‘Board escaped the full intent’

Published 11:38 am Wednesday, July 26, 2017

Regarding last week’s “Court case involves library” article, the Lunenburg County Public Library System (LCPLS) board is indeed a public organization, Karen Scales represents them, and both are subject to the Freedom of Information Act. (FOIA).

The judge, although he did not issue a writ of mandamus, strongly advised Gary Elder to ensure that his clients email to the petitioners notice of meetings, per the FOIA.

The LCPLS board is a governing board made up of volunteers appointed by the Lunenburg County Board of Supervisors to manage the county’s public libraries. They are a public 501(c)(3) organization funded by the county, the towns of Kenbridge and Victoria, and the state.

I called the circuit court clerk’s office and asked for a copy of the court transcripts, but was told there was no court reporter present, and the only time there is one is when an attorney pays to have one there.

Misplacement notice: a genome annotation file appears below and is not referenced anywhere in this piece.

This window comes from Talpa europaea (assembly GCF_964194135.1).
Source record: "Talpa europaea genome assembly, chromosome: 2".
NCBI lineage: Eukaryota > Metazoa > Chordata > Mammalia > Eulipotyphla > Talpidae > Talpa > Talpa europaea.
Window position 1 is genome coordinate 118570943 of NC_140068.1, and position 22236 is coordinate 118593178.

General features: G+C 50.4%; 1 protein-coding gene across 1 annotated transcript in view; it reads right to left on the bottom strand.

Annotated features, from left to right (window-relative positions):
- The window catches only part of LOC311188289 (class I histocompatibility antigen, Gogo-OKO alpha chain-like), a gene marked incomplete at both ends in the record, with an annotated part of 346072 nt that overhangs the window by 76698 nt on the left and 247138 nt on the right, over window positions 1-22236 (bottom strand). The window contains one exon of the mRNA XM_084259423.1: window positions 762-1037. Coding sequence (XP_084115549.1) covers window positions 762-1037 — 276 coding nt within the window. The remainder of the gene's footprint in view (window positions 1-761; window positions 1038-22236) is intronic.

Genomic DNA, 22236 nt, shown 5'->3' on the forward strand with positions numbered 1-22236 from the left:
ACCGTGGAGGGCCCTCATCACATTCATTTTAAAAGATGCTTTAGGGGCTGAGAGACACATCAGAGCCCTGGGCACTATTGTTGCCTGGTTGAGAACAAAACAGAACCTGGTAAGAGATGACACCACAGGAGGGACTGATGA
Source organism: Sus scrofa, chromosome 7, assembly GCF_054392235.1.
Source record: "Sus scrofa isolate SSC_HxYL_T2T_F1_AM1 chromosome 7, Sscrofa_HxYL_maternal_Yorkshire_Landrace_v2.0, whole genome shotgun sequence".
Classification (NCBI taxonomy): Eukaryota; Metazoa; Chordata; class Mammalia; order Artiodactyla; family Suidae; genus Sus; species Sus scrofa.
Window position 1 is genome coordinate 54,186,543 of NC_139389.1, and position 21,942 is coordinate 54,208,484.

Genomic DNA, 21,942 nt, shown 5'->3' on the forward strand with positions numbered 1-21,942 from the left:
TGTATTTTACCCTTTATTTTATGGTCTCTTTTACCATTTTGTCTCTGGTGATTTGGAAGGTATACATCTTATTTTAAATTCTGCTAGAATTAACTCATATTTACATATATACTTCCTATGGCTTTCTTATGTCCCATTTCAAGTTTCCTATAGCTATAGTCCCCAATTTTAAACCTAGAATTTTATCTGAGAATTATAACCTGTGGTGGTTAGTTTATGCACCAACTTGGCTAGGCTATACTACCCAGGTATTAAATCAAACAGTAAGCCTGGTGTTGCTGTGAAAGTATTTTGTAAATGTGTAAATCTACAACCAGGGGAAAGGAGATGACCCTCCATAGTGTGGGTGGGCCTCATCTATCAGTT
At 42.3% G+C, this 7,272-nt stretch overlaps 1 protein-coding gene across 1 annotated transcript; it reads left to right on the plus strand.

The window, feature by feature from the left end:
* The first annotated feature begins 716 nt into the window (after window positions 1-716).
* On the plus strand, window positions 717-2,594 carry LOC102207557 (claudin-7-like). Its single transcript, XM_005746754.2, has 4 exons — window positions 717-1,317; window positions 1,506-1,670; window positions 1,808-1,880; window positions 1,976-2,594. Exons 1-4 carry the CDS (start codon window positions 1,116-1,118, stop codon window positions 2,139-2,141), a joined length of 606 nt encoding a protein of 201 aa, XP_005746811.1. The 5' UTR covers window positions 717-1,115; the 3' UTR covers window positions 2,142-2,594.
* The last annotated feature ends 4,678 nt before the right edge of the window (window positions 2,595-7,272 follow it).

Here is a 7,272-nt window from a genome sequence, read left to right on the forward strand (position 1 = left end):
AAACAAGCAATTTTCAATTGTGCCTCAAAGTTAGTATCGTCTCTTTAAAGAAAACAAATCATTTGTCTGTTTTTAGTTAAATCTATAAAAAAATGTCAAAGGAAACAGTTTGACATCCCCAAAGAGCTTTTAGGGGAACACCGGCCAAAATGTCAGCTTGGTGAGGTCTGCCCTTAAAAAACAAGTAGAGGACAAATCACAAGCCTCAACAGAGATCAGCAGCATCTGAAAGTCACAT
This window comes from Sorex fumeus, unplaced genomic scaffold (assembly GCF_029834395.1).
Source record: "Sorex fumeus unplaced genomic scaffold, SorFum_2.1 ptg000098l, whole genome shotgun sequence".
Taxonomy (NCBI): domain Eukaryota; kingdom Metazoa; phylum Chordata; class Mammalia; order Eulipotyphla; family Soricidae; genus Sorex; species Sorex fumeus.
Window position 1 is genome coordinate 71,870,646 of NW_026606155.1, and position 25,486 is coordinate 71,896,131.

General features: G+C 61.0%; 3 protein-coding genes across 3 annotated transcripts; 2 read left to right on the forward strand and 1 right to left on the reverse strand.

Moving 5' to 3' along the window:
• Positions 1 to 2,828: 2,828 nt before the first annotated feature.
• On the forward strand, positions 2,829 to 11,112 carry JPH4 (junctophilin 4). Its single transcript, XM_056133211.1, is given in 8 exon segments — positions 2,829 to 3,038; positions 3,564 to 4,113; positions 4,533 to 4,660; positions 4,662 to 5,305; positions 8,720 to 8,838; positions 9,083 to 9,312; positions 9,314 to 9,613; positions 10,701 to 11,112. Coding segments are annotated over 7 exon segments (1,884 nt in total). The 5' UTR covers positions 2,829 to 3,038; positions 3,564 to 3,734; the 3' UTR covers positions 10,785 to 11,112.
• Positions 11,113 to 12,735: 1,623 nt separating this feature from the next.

I called Ripberger Public Library for meeting materials and was told that there were probably materials, but that employee did not have access to them.

I don’t know who has access and when they are available to show the materials to the public when asked.

In my opinion, the LCPLS board escaped the full intent of FOIA by telling the judge they don’t email each other in the course of business, yet I have a copy of an email from the secretary to the chair forwarding draft minutes of a meeting.

The judge refused to accept it as evidence.

When the court allows a tax-payer funded public organization to circumvent FOIA because petitioners can’t afford an attorney or the cost of hard copies of public materials (when those materials are already in electronic format and can be easily emailed), freedom of information goes out the window.


Trudy Berry lives in Green Bay in Lunenburg County. Her email address is holtram74@aol.com.